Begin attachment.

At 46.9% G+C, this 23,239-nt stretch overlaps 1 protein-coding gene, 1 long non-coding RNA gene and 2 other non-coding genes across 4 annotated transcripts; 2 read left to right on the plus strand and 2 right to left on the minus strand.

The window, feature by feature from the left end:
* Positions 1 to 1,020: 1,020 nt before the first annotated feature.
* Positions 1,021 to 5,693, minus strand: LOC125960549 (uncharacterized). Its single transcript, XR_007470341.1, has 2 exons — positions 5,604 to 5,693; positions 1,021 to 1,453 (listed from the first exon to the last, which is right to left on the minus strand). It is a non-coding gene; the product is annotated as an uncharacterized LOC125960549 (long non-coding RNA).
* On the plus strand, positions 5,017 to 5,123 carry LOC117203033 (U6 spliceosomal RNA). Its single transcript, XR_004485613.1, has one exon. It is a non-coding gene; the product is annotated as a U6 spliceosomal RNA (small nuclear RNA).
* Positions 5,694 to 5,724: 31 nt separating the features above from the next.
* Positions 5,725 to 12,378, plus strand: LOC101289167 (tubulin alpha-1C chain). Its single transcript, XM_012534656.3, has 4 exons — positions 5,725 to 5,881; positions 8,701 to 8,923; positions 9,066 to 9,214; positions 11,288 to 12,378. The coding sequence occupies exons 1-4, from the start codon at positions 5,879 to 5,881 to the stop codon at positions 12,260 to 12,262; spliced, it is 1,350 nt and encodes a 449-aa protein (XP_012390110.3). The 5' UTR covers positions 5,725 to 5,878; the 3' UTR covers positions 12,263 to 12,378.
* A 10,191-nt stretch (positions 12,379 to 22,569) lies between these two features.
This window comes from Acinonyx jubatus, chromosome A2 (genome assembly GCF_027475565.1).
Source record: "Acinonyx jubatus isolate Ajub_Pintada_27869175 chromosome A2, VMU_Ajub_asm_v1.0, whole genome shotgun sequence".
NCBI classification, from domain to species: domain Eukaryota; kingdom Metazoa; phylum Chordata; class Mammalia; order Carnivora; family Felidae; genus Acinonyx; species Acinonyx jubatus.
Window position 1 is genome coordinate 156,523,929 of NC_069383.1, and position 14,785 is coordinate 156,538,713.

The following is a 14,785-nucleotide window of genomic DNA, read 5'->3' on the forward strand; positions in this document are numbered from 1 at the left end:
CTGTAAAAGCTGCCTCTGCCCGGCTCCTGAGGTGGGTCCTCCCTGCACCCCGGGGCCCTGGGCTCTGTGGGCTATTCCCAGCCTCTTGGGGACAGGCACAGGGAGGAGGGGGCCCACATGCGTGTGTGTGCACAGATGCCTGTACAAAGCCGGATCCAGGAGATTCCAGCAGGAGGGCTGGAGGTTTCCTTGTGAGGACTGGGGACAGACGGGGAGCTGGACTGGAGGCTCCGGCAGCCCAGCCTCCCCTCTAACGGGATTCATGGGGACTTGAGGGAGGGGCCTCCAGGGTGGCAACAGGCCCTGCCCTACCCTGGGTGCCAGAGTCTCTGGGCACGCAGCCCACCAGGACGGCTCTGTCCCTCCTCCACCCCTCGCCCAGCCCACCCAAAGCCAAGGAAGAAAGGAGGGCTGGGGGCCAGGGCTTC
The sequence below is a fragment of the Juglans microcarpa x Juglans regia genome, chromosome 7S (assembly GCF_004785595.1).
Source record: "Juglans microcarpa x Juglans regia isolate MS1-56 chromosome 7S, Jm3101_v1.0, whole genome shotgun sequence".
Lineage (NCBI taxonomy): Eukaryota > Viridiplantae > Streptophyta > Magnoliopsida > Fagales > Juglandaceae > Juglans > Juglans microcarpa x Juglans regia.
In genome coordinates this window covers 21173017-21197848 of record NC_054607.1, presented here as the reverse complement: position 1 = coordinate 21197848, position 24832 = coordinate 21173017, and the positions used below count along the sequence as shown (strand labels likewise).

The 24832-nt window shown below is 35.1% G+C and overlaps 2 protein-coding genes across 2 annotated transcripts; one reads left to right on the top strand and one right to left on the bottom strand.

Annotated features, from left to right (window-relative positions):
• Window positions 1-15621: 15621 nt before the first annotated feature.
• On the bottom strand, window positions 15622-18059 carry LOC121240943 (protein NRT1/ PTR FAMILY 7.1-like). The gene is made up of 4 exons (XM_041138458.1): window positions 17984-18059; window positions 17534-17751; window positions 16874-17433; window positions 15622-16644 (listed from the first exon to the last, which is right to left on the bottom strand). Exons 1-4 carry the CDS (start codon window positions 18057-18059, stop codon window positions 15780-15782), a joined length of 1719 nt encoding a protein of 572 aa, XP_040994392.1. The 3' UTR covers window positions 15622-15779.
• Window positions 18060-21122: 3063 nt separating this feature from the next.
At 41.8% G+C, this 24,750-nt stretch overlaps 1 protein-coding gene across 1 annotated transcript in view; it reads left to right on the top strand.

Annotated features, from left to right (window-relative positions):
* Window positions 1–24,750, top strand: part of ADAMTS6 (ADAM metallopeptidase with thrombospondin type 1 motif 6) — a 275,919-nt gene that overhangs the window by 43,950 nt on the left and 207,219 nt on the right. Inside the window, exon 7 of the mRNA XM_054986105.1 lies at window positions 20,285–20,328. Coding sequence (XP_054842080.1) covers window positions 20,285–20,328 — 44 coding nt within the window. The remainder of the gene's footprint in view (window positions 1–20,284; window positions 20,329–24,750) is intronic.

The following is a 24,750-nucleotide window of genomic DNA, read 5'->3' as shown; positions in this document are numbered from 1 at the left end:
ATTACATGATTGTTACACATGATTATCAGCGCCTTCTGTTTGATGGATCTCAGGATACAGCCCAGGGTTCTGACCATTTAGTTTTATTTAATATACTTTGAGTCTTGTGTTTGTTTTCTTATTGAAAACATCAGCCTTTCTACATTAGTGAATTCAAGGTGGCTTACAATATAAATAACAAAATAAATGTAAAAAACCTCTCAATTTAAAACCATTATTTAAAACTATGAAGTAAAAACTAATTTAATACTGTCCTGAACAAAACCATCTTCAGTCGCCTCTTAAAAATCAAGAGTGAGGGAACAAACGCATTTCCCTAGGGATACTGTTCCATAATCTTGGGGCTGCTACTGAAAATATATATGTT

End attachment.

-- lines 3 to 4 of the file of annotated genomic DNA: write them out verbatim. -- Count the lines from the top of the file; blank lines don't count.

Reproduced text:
* Positions 1 to 1,020: 1,020 nt before the first annotated feature.
* Positions 1,021 to 5,693, minus strand: LOC125960549 (uncharacterized). Its single transcript, XR_007470341.1, has 2 exons — positions 5,604 to 5,693; positions 1,021 to 1,453 (listed from the first exon to the last, which is right to left on the minus strand). It is a non-coding gene; the product is annotated as an uncharacterized LOC125960549 (long non-coding RNA).